NEW ORLEANS—Red Hat Inc. has decided to hand over control of the open-source Fedora Project, creating the new Fedora Foundation to manage the project.
Mark Webbink, the deputy general counsel at Red Hat, of Raleigh, N.C., will make the announcement during a talk at the Red Hat Summit here early Friday morning.
Until now the Fedora Project, which Red Hat describes as an “openly-developed project designed by Red Hat, open for general participation, led by a meritocracy, following a set of project objectives,” has been dominated by Red Hat staffers, with the technical lead and the steering committee all being Red Hat employees.
“The goal of The Fedora Project is to work with the Linux community to build a complete, general purpose operating system exclusively from open source software. Development will be done in a public forum … By using this more open process, we hope to provide an operating system more in line with the ideals of free software and more appealing to the open source community,” the Fedora Project Web site says.
But it appears that Fedora has not been all that appealing to developers, many of whom have questioned how Red Hat, as a commercial vendor of Linux software and support, could also control the project.
“We feel that we are now at a point where we need to give up absolute control. We built our company on the competence of the open-source community and its time for us to continue to manifest that,” Webbink told eWEEK in an exclusive interview before his talk.
Fedora, including the just-released Fedora Directory Server and all other components, would remain licensed under the GNU GPL (General Public License and would be placed under the control of the Foundation.
While Red Hat would continue to play a significant role and some of its staff are likely to help maintain some key aspects of the project, the Fedora Foundation would have its own board and drive its own agenda at that point, Webbink said.
He said that while all the details have not yet been worked out, he expects the election of the board to be an open process initially. The Foundation will pull in key people in the open-source community “who we think will approach the task with a degree of fairness and seriousness that we hope the Foundation will continue to have,” he said.
Webbink also admitted that there had been some dissatisfaction about Red Hats control of the project and said the move might make the company feel more confident that its contributions would be better used and become more widely available.
But the formation of the Fedora Foundation was not a token gesture, he stressed. While Red Hat is a publicly traded company and can not just respond to whatever the open-source community wants it to do, he said, “we are not negating our roots and this takes us back to that community. We dont take this lightly. Community is a fundamental part of our DNA and they are vitally important to us.”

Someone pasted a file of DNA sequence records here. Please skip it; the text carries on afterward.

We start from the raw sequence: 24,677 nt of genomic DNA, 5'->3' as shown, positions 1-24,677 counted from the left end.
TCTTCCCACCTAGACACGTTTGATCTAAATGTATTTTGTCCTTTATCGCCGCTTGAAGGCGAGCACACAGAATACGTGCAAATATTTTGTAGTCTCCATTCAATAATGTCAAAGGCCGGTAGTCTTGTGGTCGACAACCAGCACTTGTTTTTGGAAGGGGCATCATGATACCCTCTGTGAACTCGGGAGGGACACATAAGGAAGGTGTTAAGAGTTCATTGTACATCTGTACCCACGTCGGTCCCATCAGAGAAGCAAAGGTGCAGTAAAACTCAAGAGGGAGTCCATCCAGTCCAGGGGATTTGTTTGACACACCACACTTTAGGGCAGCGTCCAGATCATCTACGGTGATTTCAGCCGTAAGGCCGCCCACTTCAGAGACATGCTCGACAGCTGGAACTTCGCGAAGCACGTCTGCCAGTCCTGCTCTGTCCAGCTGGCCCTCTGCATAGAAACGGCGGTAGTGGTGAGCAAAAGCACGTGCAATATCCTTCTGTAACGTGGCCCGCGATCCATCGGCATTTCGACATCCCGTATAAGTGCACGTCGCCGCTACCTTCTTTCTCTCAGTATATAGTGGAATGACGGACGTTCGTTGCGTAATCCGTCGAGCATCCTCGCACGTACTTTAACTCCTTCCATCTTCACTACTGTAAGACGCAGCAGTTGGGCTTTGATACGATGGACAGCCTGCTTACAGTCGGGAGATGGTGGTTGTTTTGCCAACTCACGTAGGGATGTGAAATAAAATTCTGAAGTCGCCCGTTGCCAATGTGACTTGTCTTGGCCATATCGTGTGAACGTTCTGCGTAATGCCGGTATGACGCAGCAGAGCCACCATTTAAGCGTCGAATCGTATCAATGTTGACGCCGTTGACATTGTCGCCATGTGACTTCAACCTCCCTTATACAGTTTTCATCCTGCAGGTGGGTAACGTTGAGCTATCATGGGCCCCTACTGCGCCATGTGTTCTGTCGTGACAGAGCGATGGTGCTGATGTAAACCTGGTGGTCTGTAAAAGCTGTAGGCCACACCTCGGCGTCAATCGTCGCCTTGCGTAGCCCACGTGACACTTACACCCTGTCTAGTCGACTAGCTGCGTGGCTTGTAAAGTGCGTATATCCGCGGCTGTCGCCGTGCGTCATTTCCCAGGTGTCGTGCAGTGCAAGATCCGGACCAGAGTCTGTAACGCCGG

Asked if there was any Fedora technology or patented technology that would not be available to the community, Webbink said there was not at this point, but “as we go forward, non-technology-related things like business method patents we register will not be available to the community.”
The Fedora Directory server also has an exception under the GPL that allows proprietary plug-ins, he said.
But not everyone is convinced. A developer at the Summit, who asked not to be named, told eWEEK he was concerned that the Fedora Foundation could end up like Suns Java Community Process, with Red Hat remaining firmly in control.
Stacey Quandt, an analyst for the Robert Frances Group who was also attending the Summit, said that community participation in Fedora was still evolving.
She also questioned whether the move was a genuine attempt by Red Hat to try to convince more developers to get involved in the Fedora community, or if it was a ruse to grow the market for Red Hat Linux.
But Red Hat CEO Matt Szulik told eWEEK that the move strengthened Red Hats commitment to Fedora. “Every single engineer in the company works on Fedora,” he said. He added that this would “absolutely continue going forward. Its the DNA of the company.”
Szulik said there were some structural reasons to hand Fedora over to the Foundation, but “we have always placed our intellectual property out to the public under the GPL license.
“This move brings a sense of orderliness and highlights the strategic importance of our relationship with the open-source community. It also brings global coherence and we want to make sure that we dispel, by better association, the notion that Fedora isnt strategic or that Red Hat is not committed to it,” he said.